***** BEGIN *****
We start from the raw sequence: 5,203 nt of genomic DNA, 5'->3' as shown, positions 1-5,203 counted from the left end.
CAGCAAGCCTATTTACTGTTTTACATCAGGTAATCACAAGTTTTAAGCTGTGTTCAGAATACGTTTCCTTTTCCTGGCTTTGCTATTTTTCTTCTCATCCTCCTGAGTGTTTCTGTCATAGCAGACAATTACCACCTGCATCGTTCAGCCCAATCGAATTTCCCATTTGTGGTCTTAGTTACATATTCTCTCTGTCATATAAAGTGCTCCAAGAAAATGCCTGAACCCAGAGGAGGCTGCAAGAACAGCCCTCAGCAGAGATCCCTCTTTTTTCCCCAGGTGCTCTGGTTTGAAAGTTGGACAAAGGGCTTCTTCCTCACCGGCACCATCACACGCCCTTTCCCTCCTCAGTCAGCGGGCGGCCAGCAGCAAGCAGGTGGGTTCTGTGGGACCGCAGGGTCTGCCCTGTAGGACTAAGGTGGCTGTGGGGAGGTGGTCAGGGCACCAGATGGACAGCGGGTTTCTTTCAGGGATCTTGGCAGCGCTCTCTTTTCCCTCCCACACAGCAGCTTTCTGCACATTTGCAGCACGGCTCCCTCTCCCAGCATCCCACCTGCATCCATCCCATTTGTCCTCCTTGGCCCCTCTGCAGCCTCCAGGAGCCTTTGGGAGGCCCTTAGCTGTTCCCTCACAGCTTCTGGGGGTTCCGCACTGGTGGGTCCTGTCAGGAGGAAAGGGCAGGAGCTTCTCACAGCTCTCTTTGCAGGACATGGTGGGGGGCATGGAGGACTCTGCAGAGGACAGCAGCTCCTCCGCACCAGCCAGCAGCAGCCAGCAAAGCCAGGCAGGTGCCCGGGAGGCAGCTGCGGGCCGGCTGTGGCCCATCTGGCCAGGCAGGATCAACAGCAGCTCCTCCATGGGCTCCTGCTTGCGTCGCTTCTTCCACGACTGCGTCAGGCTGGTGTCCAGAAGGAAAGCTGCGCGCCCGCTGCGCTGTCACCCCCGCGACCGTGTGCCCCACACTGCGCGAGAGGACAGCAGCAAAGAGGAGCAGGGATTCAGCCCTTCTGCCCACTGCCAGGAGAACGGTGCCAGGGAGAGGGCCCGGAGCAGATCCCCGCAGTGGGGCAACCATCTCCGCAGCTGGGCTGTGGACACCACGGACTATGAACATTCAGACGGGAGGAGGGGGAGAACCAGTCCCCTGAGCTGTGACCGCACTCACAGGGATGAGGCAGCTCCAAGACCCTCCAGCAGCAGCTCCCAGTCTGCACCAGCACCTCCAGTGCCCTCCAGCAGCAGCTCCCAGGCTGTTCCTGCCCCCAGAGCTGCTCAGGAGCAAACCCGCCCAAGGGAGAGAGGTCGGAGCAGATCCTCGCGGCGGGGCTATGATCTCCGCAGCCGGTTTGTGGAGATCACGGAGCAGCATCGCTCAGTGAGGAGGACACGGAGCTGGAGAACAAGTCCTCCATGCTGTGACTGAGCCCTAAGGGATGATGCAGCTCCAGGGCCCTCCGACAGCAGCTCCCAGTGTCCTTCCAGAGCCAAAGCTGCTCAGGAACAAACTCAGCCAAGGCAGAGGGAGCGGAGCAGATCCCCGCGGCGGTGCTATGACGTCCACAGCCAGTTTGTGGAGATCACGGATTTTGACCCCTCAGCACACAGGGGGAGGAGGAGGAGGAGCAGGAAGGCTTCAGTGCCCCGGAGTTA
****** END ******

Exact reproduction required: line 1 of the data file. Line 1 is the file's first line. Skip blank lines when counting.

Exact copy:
We start from the raw sequence: 5,203 nt of genomic DNA, 5'->3' as shown, positions 1-5,203 counted from the left end.